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Better than plastic: Study finds antimicrobial reusable coffee cups are safer


The rushed pace of modern life means more and more of us are grabbing our coffee in a to-go cup and taking it with us on our morning commute to work. With the government threatening to impose taxes on disposable cups, and many coffee chains offering substantial discounts to consumers who bring their own reusable mugs, doing so just makes financial sense, too.

With both convenience and cost-saving benefits, the popularity of reusable cups has skyrocketed recently, but there is a catch: Many people are reusing these cups without washing them between uses or are not washing them thoroughly enough to prevent the buildup of dangerous bacteria, particularly around the hard-to-clean mouthpiece section.

Factor in the sugar and milk many of us add to our coffees and an unwashed or insufficiently washed cup becomes a breeding ground for potentially deadly bacteria. A recent study conducted by researchers from Aston University in the U.K. has found a solution to the problem: reusable cups made from an antimicrobial material known as Biomaster. (Related: Drink responsibly: Are you aware of the environmental impact of single-use coffee cups?)

Why normal reusable cups are dangerous

As reported by the Telegraph, Public Health England recently issued a warning to consumers about using reusable cups that have not been properly cleaned, after research found that many office workers reuse these cups after a simple rinse or use them several times a day and then only wash them once.

“Consumers need to be aware that if a product is used more than once, there is a potential health risk if the drinking vessel has not been cleaned properly. …

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“If the cup is dirty, hot water alone is not good enough — you need detergent too — and if it’s OK for your hands, it’s too cool to kill bacteria. The main danger will be from the mouthpiece which will have hard to reach areas that bacteria could grow in, so yes, some would be better than others,” warns Paul Morris, director at packaging hygiene firm AddMaster.

But, even “proper” washing might not be enough. The Aston University research team discovered that even washing the cup in hot water with detergent after each use is not enough to prevent harmful bacteria from growing.

Washing standard reusable cups is not enough

The researchers compared the bacterial load on eight reusable cups that had been used and cleaned in a variety of ways to the amount of bacteria found on antimicrobial coffee cups.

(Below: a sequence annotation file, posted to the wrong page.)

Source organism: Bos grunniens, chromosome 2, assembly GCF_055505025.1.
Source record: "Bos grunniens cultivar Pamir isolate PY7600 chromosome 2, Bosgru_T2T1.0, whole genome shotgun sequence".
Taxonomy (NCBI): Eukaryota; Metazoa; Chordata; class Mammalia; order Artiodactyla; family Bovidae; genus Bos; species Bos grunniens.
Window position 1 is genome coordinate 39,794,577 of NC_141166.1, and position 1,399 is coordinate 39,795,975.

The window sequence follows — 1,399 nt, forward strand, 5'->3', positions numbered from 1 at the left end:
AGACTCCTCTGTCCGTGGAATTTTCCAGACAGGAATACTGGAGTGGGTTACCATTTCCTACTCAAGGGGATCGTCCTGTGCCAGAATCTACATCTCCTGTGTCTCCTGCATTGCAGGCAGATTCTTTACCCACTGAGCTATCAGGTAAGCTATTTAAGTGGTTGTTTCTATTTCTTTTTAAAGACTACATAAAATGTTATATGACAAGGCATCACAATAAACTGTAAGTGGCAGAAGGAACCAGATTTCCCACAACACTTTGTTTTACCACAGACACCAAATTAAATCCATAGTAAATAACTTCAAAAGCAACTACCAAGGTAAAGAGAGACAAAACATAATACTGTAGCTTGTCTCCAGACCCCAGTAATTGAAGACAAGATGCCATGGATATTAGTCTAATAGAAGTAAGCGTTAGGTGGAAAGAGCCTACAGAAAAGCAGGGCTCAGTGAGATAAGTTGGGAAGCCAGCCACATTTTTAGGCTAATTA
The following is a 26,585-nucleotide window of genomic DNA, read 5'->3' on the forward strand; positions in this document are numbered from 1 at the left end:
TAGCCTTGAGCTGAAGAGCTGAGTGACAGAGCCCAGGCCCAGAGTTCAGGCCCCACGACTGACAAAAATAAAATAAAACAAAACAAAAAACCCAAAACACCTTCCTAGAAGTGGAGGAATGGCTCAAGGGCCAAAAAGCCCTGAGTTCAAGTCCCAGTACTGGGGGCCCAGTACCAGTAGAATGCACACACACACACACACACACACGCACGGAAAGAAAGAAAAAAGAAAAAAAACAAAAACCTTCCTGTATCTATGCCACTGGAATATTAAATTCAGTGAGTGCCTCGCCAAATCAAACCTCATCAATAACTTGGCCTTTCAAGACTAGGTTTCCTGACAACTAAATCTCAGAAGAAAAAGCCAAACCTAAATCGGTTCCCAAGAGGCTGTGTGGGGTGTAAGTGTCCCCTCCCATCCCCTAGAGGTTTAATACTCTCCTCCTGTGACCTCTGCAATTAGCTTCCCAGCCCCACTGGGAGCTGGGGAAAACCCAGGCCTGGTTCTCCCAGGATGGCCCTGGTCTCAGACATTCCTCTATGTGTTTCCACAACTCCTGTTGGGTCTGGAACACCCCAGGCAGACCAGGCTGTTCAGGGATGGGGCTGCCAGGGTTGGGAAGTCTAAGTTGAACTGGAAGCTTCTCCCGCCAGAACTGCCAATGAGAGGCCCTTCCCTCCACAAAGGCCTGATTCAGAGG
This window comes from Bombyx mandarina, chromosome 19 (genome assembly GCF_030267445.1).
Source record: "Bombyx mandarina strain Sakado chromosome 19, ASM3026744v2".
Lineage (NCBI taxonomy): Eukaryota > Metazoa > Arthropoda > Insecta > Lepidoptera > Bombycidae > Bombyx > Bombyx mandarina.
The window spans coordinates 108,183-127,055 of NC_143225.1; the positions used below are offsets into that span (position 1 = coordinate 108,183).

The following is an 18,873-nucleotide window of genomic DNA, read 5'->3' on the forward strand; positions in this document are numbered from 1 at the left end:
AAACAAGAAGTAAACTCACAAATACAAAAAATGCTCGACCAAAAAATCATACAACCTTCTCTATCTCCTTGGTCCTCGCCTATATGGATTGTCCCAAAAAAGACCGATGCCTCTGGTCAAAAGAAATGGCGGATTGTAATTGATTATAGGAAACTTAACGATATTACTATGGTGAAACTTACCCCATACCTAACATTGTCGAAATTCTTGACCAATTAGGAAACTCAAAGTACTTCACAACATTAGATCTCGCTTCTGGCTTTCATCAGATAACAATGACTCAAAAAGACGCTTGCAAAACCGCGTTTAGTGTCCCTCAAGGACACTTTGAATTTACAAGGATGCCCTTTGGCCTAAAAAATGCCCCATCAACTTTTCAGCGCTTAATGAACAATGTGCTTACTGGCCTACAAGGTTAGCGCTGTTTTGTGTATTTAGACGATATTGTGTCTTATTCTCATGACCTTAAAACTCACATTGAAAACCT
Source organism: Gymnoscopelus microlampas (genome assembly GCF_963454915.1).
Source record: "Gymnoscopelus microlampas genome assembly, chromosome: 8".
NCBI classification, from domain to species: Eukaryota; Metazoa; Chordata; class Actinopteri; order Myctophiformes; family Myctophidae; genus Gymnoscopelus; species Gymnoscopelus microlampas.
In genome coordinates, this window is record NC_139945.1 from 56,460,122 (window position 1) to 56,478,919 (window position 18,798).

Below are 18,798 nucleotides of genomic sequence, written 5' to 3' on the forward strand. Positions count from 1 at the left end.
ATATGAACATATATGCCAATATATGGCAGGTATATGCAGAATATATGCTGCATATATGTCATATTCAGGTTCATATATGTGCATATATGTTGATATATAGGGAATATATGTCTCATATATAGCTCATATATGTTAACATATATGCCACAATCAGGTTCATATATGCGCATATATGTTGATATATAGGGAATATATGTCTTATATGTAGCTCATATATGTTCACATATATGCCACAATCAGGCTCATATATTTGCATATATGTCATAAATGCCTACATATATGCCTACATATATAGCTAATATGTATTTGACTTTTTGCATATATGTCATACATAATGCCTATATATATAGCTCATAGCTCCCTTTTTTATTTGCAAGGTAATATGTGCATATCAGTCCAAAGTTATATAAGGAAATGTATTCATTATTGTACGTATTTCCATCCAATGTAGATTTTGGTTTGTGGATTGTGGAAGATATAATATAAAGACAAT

This material uses silver technology and works in three different ways. When micro-organisms come into contact with the antimicrobial material, silver ions stop them growing, prevent them from producing energy and stop them replicating. In short, bacteria don’t stand a chance against this material.

Medical Xpress reported on how the study was conducted:

A range of usage profiles were investigated with samples from each tested over a period of five days:

  • One coffee per day, washing the cup in hot water with detergent after use, with the cup left to dry naturally.
  • One coffee per day, rinsing the cup under running cold water after use, with the cup left to dry naturally.
  • One coffee per day, no cleaning of cup in between use. Coffee finished and left to dry naturally.
  • One coffee per day, leaving 20ml of unconsumed coffee in the bottom of the cup which remained until next use, when the cup was emptied and rinsed with cold water prior to refill.

The result? All the conventional cups were found to contain high levels of dangerous bacteria – including the cups that were washed or rinsed. The antimicrobial cups were found to contain the lowest levels of bacteria overall.

“Bacteria can easily grow on the inner surfaces of a reusable coffee cup unless it is washed after use,” noted Anthony Hilton, a professor of applied microbiology with Aston University. “Antimicrobial technology built into the drinking vessel significantly reduces the opportunity for bacteria to grow.

“Our study shows that reusable coffee cups treated with antimicrobial technology are much less likely to become heavily contaminated with bacteria.”

So, if you’re planning to grab a coffee and run out the door with it every morning you might want to consider switching to an antimicrobial cup.

Learn more about the environmental impact of single-use disposable cups at Environ.news.

Sources include:

MedicalXpress.com

Telegraph.co.uk



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